Posts Tagged cover art
Since it’s Sunday, I thought I’d reveal our cover. Also, because I’ll say a few words below about Angie, who designed the cover.
Isn’t it beautiful! And you can get our book for free, starting Wednesday, March 25th.
Yesterday, I mentioned the first drafts, then the critiques. After getting their first critiques, each author rewrote their pieces, using the critiques to improve the plot lines and flow. Some added more tension, some made their characters more interesting, all kinds of things. My one story expanded from a short thousand or so words to about two thousand, as I recall. We critiqued all the pieces again (round 2, but it was a good idea). After that, everyone went their own way for a while, as we edited and then each hired our own professional editor.
I was surprised and delighted that I liked working with my editor. I’d never really done this, but she nailed the issues with my stories (and two thousand words became 4600 in the original short-short). Without her, they wouldn’t have been so delightful (at least I sure hope you’ll like them). I’ll write more about what came next, but today I want to introduce our cover artist, Angelique Mroczka, and our fourth writer, Brian Rella.
Angie is a visual artist, as well as a writer, and the owner of a small publishing company. She creates amazing covers for books, as you can see, runs workshops for writers, does one-on-one coaching, blogs, runs a podcast, and seems to do a million other things. If you go to her WEB site, you can snag her short story book. We’d hoped she would contribute a story for Mosaic, but all of those zillion other things kept her too busy. I have to say that her Web site is stunningly beautiful, but what else would you expect from this amazing woman?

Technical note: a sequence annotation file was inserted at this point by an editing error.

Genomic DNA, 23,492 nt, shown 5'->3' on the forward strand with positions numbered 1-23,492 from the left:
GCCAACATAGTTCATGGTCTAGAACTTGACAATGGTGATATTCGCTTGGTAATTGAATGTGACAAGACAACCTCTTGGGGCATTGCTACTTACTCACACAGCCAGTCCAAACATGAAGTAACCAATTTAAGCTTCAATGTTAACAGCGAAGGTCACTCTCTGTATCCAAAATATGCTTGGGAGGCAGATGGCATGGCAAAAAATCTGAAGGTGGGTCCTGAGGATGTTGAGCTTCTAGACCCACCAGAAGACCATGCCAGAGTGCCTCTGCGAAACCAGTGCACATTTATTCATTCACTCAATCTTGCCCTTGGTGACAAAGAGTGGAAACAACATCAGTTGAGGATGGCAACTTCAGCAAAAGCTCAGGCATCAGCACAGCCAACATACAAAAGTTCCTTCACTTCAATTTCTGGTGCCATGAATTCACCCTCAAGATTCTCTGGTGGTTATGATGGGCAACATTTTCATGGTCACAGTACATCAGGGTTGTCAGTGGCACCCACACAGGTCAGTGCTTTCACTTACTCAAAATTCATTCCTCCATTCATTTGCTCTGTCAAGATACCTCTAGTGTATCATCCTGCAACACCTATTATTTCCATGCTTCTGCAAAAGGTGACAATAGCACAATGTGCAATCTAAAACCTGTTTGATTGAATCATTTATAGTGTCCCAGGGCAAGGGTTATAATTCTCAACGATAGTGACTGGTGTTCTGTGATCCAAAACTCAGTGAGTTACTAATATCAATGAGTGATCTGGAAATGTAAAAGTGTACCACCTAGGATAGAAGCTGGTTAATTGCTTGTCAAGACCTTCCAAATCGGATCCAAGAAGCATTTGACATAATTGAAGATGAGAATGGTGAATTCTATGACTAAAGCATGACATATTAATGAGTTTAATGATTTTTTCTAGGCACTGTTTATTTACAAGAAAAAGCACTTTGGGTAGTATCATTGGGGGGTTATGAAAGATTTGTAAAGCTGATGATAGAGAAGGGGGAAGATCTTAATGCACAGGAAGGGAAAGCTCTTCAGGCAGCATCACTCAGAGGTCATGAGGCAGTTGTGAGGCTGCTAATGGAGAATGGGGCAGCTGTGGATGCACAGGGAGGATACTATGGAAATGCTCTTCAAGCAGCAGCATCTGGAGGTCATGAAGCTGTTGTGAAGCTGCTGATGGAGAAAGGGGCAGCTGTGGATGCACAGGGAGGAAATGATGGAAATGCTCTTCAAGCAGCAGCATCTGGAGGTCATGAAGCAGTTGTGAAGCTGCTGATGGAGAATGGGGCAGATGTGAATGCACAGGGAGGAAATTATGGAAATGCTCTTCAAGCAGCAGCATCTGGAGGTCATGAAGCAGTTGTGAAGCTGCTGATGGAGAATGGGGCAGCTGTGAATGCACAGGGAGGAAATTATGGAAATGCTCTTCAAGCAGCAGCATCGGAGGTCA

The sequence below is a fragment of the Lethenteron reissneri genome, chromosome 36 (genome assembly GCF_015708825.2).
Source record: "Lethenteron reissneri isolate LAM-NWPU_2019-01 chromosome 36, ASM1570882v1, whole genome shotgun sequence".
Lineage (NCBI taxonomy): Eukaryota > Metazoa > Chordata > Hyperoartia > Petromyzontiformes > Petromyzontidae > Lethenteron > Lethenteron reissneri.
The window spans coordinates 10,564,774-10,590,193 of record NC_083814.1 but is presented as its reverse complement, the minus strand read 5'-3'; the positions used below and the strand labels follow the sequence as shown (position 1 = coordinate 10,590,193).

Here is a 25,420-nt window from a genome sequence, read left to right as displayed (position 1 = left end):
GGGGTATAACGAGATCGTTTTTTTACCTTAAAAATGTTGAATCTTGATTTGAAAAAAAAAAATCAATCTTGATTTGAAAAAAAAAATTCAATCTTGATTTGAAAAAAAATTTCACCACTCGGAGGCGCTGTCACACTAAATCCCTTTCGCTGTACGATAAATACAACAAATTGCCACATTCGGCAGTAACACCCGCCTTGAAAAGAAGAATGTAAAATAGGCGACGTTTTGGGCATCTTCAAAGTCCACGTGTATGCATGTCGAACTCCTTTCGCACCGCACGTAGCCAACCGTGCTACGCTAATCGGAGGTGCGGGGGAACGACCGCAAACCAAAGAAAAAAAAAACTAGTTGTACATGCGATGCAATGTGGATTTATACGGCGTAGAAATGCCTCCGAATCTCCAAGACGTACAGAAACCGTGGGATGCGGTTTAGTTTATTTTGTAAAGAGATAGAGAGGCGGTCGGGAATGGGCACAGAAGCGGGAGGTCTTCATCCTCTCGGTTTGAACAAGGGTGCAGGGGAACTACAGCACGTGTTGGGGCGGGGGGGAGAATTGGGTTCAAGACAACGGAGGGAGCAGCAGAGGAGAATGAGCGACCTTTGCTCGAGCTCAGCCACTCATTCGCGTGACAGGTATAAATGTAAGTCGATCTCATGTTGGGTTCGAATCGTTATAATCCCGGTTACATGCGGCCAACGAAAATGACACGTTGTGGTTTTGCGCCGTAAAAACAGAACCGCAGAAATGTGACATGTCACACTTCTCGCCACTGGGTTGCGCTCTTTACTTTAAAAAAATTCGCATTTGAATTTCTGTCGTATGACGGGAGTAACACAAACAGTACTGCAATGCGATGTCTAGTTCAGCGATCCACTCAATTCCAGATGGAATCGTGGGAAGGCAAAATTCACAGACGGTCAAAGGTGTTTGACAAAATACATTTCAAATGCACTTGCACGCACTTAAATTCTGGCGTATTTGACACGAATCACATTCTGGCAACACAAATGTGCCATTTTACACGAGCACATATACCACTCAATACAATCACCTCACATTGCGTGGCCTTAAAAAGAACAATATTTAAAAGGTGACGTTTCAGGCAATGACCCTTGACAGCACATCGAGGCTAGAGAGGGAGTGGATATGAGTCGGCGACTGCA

I don’t know if I’m making the book seem easy, but there was lots going on behind the scenes. Brian would step in and offer wisdom, encouragement (and oh, do writers need that!), and help any time it was needed. He contributed one of the longer stories in Mosiac, an intriguing tale of coming of age, human conflict and wise beings. When we started the book, Brian had never published anything, but he had a wonderful short story, Scarlach, appear at strangerviews.com. It’s available for free, along with another entertaining story, The Bathroom Incident at Dunmaster Academy, at his WEB site, www.brianrella.com.
Again, I’ve got to say, this project couldn’t have happened without every single author jumping in and doing their part. We all learned so much from each other.